By VERNON ROBISON
Moapa Valley Progress
It was a solemn gathering at the Overton Park pavilion area on Monday, October 2. About 75 people assembled at 7:00 pm in the park to pray together, to grieve, and to try to come to some understanding of the tragic recent events.
Just the night before, chaos had erupted at the Route 91 Harvest festival on the Las Vegas strip. A lone gunman had opened fire on the concert crowd below from the windows of his 32nd floor suite at the Mandalay Bay. By the time the mayhem had ended, 59 people were killed and 489 were wounded. It was the largest mass shooting in modern American history.
The news was shocking to the world, but especially to nearby Moapa Valley residents. There were many local connections. Most locals soon found that they knew people who had been killed, injured, or in attendance at the massacre. By Monday night, emotions were high in the community.
“I spent the whole day today listening to the news and my heart was just broken,” said Overton resident Lois Hall on Monday night. Hall had organized the local prayer vigil.
“I just got more and more upset, wondering what I could do,” she said. “But I realized that there is really nothing that I can do except to pray. So I decided to try and get the community together for this.”
As community members arrived at the park, candles were lit for the vigil. Clergy members from many local churches and their families were in attendance to offer comforting words and prayer.
Pastor Wayne Evans of New Hope Christian Church said that in life it is natural that we have periods of mourning. He cited the shortest verse in the Bible, John 11:35 where “Jesus wept.”
“It was when he saw his friends at the tomb of Lazarus and he was full of compassion,” Evans said. “At times like this we grieve together and we come together to pray.”
Moapa Christian Church Pastor Paul Howard gave a prayer asking for people to be blessed with understanding of the tragic events that had so defied understanding.
“With understanding that comes from God, fears dispell and we can find peace in the midst of suffering,” Howard said.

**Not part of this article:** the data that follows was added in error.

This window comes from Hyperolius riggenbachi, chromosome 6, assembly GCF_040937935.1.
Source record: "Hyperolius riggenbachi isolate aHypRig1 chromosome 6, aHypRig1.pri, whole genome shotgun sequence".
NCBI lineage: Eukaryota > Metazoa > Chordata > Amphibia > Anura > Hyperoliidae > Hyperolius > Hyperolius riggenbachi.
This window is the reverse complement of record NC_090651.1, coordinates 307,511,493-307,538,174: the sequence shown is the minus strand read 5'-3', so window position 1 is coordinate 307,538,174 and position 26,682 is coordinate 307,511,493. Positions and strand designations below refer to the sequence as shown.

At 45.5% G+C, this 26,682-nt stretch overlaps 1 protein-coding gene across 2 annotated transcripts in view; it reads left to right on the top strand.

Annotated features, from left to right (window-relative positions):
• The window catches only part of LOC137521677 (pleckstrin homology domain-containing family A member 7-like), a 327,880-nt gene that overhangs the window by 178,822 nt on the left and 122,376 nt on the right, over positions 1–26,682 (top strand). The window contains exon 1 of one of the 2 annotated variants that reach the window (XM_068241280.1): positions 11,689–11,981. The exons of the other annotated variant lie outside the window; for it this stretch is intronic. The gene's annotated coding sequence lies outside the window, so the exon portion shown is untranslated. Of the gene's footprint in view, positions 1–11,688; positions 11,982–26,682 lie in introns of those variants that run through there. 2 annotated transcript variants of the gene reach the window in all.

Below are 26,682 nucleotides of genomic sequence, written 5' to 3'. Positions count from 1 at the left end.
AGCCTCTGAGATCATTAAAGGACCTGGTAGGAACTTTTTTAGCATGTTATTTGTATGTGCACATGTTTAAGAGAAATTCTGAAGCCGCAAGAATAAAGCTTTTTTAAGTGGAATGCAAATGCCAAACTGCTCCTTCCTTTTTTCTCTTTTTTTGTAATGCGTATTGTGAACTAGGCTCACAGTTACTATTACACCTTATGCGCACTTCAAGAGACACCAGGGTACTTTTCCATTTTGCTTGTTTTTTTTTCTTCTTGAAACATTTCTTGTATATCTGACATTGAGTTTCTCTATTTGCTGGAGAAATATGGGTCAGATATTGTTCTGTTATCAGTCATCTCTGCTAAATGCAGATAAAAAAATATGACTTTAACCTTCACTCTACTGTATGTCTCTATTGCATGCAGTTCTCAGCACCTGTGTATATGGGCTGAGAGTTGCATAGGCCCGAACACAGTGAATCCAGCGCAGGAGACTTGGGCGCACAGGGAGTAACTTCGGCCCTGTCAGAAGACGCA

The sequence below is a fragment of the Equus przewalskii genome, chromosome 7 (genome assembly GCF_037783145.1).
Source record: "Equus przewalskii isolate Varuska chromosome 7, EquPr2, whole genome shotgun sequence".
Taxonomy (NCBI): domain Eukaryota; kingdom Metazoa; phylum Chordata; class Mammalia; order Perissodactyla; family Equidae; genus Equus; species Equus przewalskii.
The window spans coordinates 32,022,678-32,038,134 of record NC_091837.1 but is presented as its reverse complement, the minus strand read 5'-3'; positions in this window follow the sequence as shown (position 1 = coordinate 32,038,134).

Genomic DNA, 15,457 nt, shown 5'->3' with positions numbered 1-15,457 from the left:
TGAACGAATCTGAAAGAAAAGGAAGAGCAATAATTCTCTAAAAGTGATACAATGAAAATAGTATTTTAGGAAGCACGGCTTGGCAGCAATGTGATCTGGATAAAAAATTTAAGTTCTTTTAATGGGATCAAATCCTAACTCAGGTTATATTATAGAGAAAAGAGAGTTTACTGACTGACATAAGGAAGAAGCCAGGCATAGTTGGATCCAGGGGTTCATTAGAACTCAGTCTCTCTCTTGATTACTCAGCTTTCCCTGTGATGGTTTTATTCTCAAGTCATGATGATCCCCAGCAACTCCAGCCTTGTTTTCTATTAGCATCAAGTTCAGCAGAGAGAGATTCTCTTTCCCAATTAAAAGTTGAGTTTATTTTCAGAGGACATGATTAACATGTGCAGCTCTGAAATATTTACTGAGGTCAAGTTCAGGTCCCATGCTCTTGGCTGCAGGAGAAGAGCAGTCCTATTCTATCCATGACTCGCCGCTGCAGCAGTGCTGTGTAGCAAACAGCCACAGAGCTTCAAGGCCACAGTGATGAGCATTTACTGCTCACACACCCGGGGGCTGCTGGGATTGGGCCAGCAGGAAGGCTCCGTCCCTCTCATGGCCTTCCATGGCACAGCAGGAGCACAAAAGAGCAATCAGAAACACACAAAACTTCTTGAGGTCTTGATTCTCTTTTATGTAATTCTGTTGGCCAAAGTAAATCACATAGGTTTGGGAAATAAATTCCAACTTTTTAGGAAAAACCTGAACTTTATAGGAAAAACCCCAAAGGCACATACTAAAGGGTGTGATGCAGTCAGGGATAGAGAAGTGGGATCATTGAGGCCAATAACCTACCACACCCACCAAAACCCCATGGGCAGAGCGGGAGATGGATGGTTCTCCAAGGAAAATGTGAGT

Pastor Jason Ham of Calvary Community Church prayed for “peace to those who weep.” He prayed that those injured would receive effective treatment and be returned to health, that the angry would have their anger replaced by peace, and that the confused would find hope and order.
Lake Mead Baptist Pastor Scott Adams said that encounters with evil and senseless violence often causes people to doubt and to have questions: “Why such evil is allowed.” He prayed that “…only by the grace and mercy of the Lord can we have hope.”
Some of those in attendance at the vigil had also been part of the terrorized crowd at the country music concert the night before. Local resident Kacie Martino had attended the concert with her mom Tracey Pirtle. Fortunately, they had been positioned toward the back of the audience area when the shots began firing. They were able to flee to safety without injury.
“We talked about it, but what if we had actually moved to the area just in front of the stage?” said Martino. “It is that question that keeps coming back to me now.”
The two women ended up staying up all night long Sunday night sequestered in a nearby hotel building. At around 4:30 am they walked from Tropicana to Paradise Ave where the roads were open. There a family member, whom they had called, was able to pick them up and take them home.
“I haven’t slept since 6:30 yesterday morning,” Martino said. “It has been almost impossible to calm down and rest.”
Martino has three young children age 8, 6 and 3. Naturally, they were curious about the incident.
“How do you explain something like that to them?” she said. “All I could says is that there were a lot of mommies that are not coming home to their kids tonight. It is hard for them to understand.”
Eddie Houston, the son of Overton residents Rick and Lori Houston was also at the festival with a group of friends. But when the bullets began flying he was right in the middle of it. He was located right down close to the stage on one side, Lori Houston said. He was one of the lucky ones that was able to get out of the area okay without injury.
“He was seeing people he was trying to help get shot right in front of him,” Lori Houston said. “He saw horrible things that a person his age – any age – should never have to see. And he is going to live with that for a long time.”
Lois Hall was pleased with the turnout at the candlelight vigil and with the quiet peace that prevailed there.
“I’m so grateful to all of the clergy that were here and the words that they gave,” she said. “And I so appreciate the support of all the community members for their participation.”